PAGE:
Despite it’s heft, it’s a minimum footprint unit, and it’s got a great “walk-through” design. Perfect for a commercial facility as it is a very robust piece of equipment and it is used by many university and professional sports teams. As shown, it’s in Ohio State colors – which is a custom option. The unit normally comes in all black color.
FringeSport Glute Ham Developer (GHD) Models
FringeSport, a scrappy little fitness equipment upstart based out of Texas, has several models of GHD device. They’ve got some good “no frills” options that work great for a small home gym and for those on a budget. Let’s take a look at each.
The FringeSport OneFitWonder Econ GHD is the entry-level, basic GHD from FringeSport. This is a compact design (Height and Length are shorter than other units) at an affordable price with the extra perk of built-in band pegs. This would be a great option for a home or garage gym on a budget – or when you need the most compact option available. If you are really tall, this unit may not adjust enough for you, but probably is fine for people of average height.
A step up in size and versatility is the Commercial Glute Ham Developer Pro.
Weighing in at a beefy 198 lbs, it’s got these great featres:
- V shape for minimum floor space, and transport wheels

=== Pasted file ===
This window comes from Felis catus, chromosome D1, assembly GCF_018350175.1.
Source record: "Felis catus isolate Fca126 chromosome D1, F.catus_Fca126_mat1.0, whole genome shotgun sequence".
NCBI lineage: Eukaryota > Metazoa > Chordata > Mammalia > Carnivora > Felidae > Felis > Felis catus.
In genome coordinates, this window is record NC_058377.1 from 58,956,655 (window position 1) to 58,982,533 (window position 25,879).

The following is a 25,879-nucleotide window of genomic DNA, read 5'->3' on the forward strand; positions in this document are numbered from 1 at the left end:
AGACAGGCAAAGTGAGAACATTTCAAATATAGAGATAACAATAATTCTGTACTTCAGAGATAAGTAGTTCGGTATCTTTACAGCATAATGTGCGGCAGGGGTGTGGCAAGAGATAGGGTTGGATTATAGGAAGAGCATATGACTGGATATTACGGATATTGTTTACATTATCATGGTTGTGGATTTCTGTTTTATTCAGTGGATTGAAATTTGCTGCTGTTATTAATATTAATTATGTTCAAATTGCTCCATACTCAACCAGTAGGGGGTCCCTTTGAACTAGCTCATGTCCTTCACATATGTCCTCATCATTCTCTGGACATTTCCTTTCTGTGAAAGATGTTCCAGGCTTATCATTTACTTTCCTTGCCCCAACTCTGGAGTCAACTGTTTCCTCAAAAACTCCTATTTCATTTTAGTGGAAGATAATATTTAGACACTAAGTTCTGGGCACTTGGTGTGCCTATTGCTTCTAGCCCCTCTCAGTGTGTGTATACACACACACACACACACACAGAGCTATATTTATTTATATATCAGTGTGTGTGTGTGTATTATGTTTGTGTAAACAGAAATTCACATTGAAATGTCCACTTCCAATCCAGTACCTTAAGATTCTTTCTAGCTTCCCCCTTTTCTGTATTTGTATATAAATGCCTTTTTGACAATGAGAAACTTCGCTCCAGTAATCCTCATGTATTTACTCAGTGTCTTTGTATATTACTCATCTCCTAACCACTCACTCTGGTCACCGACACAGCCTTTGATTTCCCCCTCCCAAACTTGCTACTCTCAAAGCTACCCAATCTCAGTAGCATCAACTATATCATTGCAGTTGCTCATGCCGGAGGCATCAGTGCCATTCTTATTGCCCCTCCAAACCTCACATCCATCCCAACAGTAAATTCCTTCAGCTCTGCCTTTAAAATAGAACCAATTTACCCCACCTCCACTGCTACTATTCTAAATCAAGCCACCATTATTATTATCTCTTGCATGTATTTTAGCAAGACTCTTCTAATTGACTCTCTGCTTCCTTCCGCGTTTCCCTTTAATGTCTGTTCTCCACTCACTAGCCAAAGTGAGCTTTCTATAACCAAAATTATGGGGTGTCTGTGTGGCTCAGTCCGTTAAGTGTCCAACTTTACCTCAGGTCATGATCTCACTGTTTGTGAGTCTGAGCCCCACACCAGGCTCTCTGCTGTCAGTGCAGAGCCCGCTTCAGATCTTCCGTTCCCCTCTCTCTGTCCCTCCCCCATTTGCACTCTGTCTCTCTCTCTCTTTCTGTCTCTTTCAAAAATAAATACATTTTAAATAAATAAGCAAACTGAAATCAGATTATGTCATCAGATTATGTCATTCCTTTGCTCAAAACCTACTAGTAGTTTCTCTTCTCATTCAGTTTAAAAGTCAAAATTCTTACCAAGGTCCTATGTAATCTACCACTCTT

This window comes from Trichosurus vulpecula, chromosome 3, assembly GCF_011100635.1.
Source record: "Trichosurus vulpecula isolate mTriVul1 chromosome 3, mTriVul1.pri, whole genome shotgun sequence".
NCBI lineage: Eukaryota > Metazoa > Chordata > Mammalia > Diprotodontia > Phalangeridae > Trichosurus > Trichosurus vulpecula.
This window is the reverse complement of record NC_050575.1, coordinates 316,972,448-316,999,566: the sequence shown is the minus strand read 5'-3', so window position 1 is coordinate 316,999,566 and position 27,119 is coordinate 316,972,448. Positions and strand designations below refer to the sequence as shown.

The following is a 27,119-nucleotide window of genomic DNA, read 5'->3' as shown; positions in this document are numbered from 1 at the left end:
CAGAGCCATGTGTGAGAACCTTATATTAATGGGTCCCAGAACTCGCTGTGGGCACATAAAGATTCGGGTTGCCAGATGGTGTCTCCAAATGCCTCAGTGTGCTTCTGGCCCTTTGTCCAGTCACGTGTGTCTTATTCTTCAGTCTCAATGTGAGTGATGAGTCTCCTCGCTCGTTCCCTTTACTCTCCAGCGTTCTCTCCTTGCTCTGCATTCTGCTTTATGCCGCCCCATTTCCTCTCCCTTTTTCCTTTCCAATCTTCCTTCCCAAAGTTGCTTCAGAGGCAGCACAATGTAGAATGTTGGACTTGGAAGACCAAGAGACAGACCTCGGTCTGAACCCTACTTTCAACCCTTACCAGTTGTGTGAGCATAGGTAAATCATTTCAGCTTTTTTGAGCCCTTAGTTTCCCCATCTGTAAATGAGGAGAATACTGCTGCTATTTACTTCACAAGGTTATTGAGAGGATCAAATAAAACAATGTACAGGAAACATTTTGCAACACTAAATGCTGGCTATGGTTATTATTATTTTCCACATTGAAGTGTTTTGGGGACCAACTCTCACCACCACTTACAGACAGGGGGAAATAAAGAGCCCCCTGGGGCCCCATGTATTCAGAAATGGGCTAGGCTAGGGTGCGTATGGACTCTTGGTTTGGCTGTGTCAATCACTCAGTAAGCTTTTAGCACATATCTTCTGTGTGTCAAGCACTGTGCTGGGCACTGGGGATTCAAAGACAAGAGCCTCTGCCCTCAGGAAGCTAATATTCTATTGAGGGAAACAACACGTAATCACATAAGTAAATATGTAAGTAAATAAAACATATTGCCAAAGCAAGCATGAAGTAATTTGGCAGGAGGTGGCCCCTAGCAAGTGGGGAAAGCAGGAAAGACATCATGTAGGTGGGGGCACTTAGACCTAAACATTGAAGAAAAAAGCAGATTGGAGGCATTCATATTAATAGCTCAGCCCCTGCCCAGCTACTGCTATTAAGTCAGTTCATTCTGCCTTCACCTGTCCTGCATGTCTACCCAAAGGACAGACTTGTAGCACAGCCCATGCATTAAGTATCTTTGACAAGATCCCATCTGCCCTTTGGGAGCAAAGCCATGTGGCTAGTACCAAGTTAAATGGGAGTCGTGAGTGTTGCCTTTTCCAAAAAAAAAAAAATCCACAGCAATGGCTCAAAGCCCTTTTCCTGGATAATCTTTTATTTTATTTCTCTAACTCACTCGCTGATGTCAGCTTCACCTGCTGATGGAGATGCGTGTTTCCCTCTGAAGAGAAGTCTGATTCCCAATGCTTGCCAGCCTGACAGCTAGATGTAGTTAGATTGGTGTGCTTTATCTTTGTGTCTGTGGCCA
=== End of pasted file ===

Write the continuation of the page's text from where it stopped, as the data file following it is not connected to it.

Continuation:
- Versatile band pegs with several mounting options
- Half moon split thigh pad
- Commercial tough and built with 11 gauge steel.
Budget Options for the Glute Ham Raise
As we discussed in our article on the Glute Ham Raise, you can do “natural” glute ham raises with a minimum of equipment.
But there’s some options to fit any budget.
Titan Fitness Glute Ham Glider
The Glute Ham Glider (Buy on Amazon) from Titan Fitness will let you do a variety of floor based posterior chain exercises for a minimum cost.
Insert your toes/heels into the v-shaped notch or grab the bars with your hands to perform hamstring curls, glute raises, glute bridges, standing lunges, abdominal roll-outs and more.
You could use bands to add extra resistance with this device.
What we like about this item: the minimal price and footprint. You can store and use this device just about anywhere.
GetRXd Portable Foam GHD
Besides the Glute Ham Glider described above, the GetRXd Portable Foam GHD is going to be your most compact, transportable, and affordable GHD device.
GetRXd is a family-owned business that has been creating innovative and high quality fitness products for over 30 years. This unit can be used for a limited range of motion “Ham Raise” – the top part of the full GHR move. It does require a partner – someone will need to apply force to your ankles – otherwise you can position the pad such that your feet are flat against a wall. That will work as well.
This unit is made of high density foam, has convenient carry handles, and has a removable cover.
It will be the most affordable option for a home or garage gym, but it also has the most drawbacks – because you cannot perform the full set of exercises that you could on a GHD bench – and you might need a workout partner to use it.